What Teachers Really Do On Snow Days

snowcoveredbusWith parts of the country getting slammed with historic snowfalls, a lot of schools have had to shut down. While it’s unlikely students are upset to hear they have a snow day—that is, until they realize these days will be made up in the summer – most educators don’t get the luxury of enjoying these days off.

Some believe, however, that snow days are “free days” for teachers, and a certain, unnamed late-night comedy show ran with this idea in a recent segment. But the truth of the matter is that when students are outside sledding and enjoying the snow, educators are busy working. It should also be noted that most teachers have to make up these days in the summer, so for many the work they do on a snow day is unpaid.

We recently asked our Facebook followers to tell us what they as teachers do on snow days. The feedback was incredible and we have shared some of the responses below.

Michael Dunlea: Report cards, post grades, return emails, work on upcoming staff presentations, work on my National Board Certification Entries, lesson plan, and update my class webpage.

Kimberly Pace: I have no free days, snow or not.

Randa Dietterich Hogate: Catch up on grading, create new lessons, and take a little “me time,” since that doesn’t happen often enough. I need it to keep my sanity and regain my focus. Also, how can it be a “free day “when we have to make it up?! We don’t have built-in snow days in my district.

Snow Days Mean No Pay For Some Support Professionals
Unscheduled interruptions to the school year have a dark side for many hourly and per-diem education support professionals.

Bo Gavin: Snow days are made up – therefore in reality the teacher either makes her/his way to school despite the roads or temperature, or works at home PLUS teaches on the make-up day! So in reality the district gets 2 days for the price of one!

Lexine Maine: Write lesson plans; write reports–I am a special educator and need to write reports for the students in my classes as well as the students on my caseload. Oh, and I also teach, so lesson plans, new ideas, grading, researching possible lessons/units. Additionally, I sponsor a group, so research and planning for my group. Oh, and we MAKE UP these days in the summer–so they are not really “vacation” days!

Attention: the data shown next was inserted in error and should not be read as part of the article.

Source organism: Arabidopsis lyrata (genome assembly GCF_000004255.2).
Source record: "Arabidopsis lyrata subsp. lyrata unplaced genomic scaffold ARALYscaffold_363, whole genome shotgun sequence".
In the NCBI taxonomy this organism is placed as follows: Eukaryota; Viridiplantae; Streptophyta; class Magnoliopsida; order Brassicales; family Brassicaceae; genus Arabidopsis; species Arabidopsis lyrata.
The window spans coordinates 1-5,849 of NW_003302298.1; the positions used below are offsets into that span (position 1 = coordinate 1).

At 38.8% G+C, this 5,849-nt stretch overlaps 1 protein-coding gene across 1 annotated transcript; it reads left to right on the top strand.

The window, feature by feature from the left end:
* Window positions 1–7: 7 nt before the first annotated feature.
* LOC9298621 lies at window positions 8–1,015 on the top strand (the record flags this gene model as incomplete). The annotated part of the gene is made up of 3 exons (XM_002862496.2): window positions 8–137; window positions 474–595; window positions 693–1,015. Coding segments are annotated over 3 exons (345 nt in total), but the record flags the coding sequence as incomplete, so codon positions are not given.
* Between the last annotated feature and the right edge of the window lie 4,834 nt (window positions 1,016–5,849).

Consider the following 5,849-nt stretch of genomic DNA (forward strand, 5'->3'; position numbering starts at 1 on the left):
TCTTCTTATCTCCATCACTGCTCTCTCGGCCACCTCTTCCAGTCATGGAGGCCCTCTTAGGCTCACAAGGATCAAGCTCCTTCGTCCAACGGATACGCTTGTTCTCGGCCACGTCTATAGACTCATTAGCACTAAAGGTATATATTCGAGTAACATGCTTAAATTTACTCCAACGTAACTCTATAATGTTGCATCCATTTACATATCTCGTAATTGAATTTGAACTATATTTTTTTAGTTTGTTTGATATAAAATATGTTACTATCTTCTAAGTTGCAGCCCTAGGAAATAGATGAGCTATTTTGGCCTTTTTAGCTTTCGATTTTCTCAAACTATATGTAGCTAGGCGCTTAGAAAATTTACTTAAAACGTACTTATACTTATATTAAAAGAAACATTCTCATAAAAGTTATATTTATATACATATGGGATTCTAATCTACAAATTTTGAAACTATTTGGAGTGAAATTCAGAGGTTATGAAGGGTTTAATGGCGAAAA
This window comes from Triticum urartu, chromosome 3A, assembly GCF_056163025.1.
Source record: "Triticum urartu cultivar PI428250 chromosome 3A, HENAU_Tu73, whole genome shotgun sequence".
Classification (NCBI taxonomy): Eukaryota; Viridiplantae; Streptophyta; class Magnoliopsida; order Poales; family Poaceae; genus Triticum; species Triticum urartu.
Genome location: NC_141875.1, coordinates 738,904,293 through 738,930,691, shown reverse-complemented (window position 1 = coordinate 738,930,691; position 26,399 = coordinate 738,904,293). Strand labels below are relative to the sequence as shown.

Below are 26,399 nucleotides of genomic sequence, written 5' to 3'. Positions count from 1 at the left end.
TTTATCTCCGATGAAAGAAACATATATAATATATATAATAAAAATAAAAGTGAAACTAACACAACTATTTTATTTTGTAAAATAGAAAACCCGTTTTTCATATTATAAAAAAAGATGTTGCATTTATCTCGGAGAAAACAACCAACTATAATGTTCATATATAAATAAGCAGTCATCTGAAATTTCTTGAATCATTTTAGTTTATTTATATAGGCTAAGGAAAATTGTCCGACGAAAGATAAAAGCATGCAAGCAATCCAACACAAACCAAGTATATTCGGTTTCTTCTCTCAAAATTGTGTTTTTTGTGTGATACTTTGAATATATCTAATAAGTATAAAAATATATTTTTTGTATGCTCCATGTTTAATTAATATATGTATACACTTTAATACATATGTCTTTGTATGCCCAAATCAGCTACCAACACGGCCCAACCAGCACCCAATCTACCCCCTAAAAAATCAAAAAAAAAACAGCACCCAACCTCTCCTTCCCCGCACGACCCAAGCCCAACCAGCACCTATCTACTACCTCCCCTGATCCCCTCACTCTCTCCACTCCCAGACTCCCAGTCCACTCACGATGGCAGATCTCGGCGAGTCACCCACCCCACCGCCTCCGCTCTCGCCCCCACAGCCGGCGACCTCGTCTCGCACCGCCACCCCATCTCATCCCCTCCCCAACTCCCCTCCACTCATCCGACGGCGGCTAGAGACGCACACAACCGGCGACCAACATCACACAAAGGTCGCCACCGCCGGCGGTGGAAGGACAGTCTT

Janice Thomas: I am always planning ahead and grading papers. I also make phone calls to parents and places where we could possibly take a field trip. Anything else?

Tammy Cillessen Harden: I usually work on grading papers that I’ve got behind on, lesson plans, and try to find new ideas and resources. I need to get to the point like some other people who have commented and stop working at home. I’ve given up a lot of family time over the last 27 years for my job and I know no one else has ever really cared or appreciated it.

Jeanie Pavlus: I actually went in on the last one, and worked till 8:00 at night!

Connie Bond Kirby: Grade papers & PLAN!! I usually look for new resources to use with my current or upcoming unit and more ways to differentiate my lessons. Sometimes, I’ll sit down with the data to analyze my upcoming lessons. Very rarely do I take the time to just enjoy the “day off.”

JC Barnes: Tell you what I’m tired of having to prove to people: I’m a hard working, paper grading, lesson planning kind of teacher. I love to teach it’s what I do. It’s what all good teachers do!

  • Cat

    Days off? What’s that? We just had a four day weekend and I worked three of those days and I should have worked all four but I was just too tired.

  • Tanya

    Over the last 2 days, I’ve put in about 10+ hours grading papers and doing lesson plans. Snow days are great for getting caught up on school work!

  • Lori Schultz